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James Robertson Justice
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Brian Stokes Mitchell
Robert of Nottingham, the son of Robin Hood, goes to the aid of the Queen Mother and the beautiful Lady Catherine, who are fleeing the cruel Regent, William of Pembroke, who has the King imprisoned in the castle. Robert, Catherine and Friar Tuck enter the guarded castle and free the King, but Robert and Catherine are captured. Written by
Les Adams <firstname.lastname@example.org>
The great Ralph Faulkner, fencing master and fight coordinator on most of the great Hollywood swashbucklers of the 1930s and 40s here doubles Henry Daniell in the climactic duel scene, much as he had done six years earlier in The Sea Hawk, when Mr Daniell (described as "completely helpless" in a memo to Hal B Wallis, because he couldn't handle a sword) had to fight Errol Flynn. See more »
The Regent withdraws the Magna Carta and, when the nobles agree, the Earl of Huntington (the former Robin Hood) vows to fight him and maintain the people's right to rule themselves. In fact, the Magna Carta didn't create a democracy, it was forced upon King John by the nobles to guarantee the rights and establish the political power of the nobles, not the people. The nobles would never have let the Regent withdraw the Magna Carta and strip them of their power. See more »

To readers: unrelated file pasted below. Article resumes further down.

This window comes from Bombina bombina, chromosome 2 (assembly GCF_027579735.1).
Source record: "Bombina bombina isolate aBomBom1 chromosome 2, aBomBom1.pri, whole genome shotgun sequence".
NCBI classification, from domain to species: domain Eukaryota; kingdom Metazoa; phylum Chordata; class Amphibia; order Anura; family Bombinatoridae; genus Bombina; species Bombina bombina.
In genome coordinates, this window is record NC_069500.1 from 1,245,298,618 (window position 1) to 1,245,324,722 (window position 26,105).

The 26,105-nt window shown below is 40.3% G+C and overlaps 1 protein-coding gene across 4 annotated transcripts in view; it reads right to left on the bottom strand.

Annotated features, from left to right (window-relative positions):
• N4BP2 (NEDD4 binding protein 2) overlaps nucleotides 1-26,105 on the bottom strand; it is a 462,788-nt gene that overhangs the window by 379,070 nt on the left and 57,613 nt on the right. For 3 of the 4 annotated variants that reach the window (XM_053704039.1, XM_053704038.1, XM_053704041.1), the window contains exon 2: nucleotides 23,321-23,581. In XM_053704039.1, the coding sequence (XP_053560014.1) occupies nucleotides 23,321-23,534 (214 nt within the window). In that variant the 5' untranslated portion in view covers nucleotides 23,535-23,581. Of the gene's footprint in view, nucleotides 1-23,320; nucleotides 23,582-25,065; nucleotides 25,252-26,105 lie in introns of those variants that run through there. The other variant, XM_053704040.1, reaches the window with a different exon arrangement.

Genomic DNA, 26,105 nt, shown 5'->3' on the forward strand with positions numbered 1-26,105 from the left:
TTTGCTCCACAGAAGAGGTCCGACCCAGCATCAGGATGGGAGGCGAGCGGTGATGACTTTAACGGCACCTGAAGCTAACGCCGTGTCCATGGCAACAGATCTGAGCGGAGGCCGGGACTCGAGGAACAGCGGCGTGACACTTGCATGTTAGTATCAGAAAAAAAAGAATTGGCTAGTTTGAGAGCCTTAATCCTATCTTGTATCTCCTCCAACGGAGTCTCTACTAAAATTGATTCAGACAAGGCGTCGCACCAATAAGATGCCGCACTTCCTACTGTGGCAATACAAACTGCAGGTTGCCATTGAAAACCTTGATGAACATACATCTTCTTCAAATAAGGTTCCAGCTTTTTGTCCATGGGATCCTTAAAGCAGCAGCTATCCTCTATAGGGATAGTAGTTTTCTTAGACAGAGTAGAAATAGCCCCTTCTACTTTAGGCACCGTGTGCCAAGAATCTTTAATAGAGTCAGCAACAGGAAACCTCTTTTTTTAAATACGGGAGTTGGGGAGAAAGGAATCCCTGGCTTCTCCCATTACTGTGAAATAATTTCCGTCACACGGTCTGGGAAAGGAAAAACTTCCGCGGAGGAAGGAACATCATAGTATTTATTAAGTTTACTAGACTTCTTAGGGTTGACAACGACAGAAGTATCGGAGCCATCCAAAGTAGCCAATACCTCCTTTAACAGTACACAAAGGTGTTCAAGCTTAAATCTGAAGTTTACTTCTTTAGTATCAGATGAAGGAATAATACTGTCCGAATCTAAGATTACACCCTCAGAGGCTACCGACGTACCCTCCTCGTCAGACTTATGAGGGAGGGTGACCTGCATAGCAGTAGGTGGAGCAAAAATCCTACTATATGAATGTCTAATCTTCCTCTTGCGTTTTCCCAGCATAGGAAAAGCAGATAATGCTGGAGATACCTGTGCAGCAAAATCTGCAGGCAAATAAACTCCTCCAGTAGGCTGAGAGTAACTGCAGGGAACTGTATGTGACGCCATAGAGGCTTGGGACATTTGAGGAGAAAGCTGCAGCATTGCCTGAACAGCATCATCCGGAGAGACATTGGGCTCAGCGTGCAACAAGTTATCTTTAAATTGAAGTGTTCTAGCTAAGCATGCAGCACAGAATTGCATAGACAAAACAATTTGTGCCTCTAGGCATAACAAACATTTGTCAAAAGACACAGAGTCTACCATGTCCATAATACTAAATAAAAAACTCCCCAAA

The Bandit of Sherwood Froest came on Channel 4 one afternoon recently and I was pleased I taped it.
Robin Hood's son, Robert had now replaced him and in this movie, he gets up to all sorts of adventures. Towards the end, he and his lover get locked up in Nottingham Castle and he is condemned to death. But he escapes, along with his lover and the last scene shows you them snogging. A happy ending.
The Bandit of Sherwood Forest is beautifully shot in colour and is fast paced throughout.
Colenol Wilde plays Robert and Anita Loiuise plays his lover Lady Catherine. The rest of the cast includes Russell Hicks as Robin Hood and George Macready and Edgar Buchanan. Good parts from all.
Watching The Bandit of Sherwood Forest is a good way to spend nearly an hour and half one afternoon or evening. Great fun.
Rating: 3 stars out of 5.
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